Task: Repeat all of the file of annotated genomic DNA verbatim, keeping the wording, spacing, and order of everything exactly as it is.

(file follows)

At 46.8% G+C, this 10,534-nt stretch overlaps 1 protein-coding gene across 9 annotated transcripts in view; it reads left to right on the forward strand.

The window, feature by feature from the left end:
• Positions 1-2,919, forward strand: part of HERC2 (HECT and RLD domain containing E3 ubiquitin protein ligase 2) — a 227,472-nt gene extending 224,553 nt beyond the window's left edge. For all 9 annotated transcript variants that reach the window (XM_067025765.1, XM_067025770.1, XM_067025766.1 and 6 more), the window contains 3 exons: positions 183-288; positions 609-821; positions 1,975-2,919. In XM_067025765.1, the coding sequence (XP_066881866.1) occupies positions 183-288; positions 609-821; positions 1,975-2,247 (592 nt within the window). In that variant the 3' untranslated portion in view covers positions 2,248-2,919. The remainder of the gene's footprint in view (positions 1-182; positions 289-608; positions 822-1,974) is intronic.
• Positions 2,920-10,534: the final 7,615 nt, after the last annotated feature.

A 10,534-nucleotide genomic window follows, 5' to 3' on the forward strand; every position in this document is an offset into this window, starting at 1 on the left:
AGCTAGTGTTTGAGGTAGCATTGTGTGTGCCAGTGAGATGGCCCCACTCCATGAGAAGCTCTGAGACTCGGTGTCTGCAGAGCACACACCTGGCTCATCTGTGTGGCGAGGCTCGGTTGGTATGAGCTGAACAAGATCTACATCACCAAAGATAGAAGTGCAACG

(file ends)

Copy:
At 46.8% G+C, this 10,534-nt stretch overlaps 1 protein-coding gene across 9 annotated transcripts in view; it reads left to right on the forward strand.

The window, feature by feature from the left end:
• Positions 1-2,919, forward strand: part of HERC2 (HECT and RLD domain containing E3 ubiquitin protein ligase 2) — a 227,472-nt gene extending 224,553 nt beyond the window's left edge. For all 9 annotated transcript variants that reach the window (XM_067025765.1, XM_067025770.1, XM_067025766.1 and 6 more), the window contains 3 exons: positions 183-288; positions 609-821; positions 1,975-2,919. In XM_067025765.1, the coding sequence (XP_066881866.1) occupies positions 183-288; positions 609-821; positions 1,975-2,247 (592 nt within the window). In that variant the 3' untranslated portion in view covers positions 2,248-2,919. The remainder of the gene's footprint in view (positions 1-182; positions 289-608; positions 822-1,974) is intronic.
• Positions 2,920-10,534: the final 7,615 nt, after the last annotated feature.

A 10,534-nucleotide genomic window follows, 5' to 3' on the forward strand; every position in this document is an offset into this window, starting at 1 on the left:
AGCTAGTGTTTGAGGTAGCATTGTGTGTGCCAGTGAGATGGCCCCACTCCATGAGAAGCTCTGAGACTCGGTGTCTGCAGAGCACACACCTGGCTCATCTGTGTGGCGAGGCTCGGTTGGTATGAGCTGAACAAGATCTACATCACCAAAGATAGAAGTGCAACG